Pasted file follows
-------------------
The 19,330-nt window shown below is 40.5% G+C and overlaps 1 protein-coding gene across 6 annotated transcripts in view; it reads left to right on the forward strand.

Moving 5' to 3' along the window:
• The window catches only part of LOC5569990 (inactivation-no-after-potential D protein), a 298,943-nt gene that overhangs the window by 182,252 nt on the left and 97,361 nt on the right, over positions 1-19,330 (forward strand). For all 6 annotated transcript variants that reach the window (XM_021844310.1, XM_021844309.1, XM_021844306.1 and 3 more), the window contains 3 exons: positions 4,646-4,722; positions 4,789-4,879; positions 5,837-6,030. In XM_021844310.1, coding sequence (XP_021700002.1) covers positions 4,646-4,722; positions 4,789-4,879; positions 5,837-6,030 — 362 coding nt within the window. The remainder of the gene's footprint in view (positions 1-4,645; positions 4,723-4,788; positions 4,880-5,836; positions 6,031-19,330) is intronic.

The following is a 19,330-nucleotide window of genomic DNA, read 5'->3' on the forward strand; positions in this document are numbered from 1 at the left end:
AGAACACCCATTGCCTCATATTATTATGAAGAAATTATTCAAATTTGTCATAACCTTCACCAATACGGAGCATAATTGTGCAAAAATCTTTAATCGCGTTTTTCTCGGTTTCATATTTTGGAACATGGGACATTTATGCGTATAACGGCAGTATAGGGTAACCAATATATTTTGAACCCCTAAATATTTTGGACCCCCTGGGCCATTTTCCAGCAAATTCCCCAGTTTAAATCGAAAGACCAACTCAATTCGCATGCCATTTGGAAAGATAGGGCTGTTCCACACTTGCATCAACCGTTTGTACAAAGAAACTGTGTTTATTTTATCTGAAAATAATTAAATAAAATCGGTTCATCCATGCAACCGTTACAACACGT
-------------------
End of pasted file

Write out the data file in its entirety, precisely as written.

The 19,330-nt window shown below is 40.5% G+C and overlaps 1 protein-coding gene across 6 annotated transcripts in view; it reads left to right on the forward strand.

Moving 5' to 3' along the window:
• The window catches only part of LOC5569990 (inactivation-no-after-potential D protein), a 298,943-nt gene that overhangs the window by 182,252 nt on the left and 97,361 nt on the right, over positions 1-19,330 (forward strand). For all 6 annotated transcript variants that reach the window (XM_021844310.1, XM_021844309.1, XM_021844306.1 and 3 more), the window contains 3 exons: positions 4,646-4,722; positions 4,789-4,879; positions 5,837-6,030. In XM_021844310.1, coding sequence (XP_021700002.1) covers positions 4,646-4,722; positions 4,789-4,879; positions 5,837-6,030 — 362 coding nt within the window. The remainder of the gene's footprint in view (positions 1-4,645; positions 4,723-4,788; positions 4,880-5,836; positions 6,031-19,330) is intronic.

The following is a 19,330-nucleotide window of genomic DNA, read 5'->3' on the forward strand; positions in this document are numbered from 1 at the left end:
AGAACACCCATTGCCTCATATTATTATGAAGAAATTATTCAAATTTGTCATAACCTTCACCAATACGGAGCATAATTGTGCAAAAATCTTTAATCGCGTTTTTCTCGGTTTCATATTTTGGAACATGGGACATTTATGCGTATAACGGCAGTATAGGGTAACCAATATATTTTGAACCCCTAAATATTTTGGACCCCCTGGGCCATTTTCCAGCAAATTCCCCAGTTTAAATCGAAAGACCAACTCAATTCGCATGCCATTTGGAAAGATAGGGCTGTTCCACACTTGCATCAACCGTTTGTACAAAGAAACTGTGTTTATTTTATCTGAAAATAATTAAATAAAATCGGTTCATCCATGCAACCGTTACAACACGT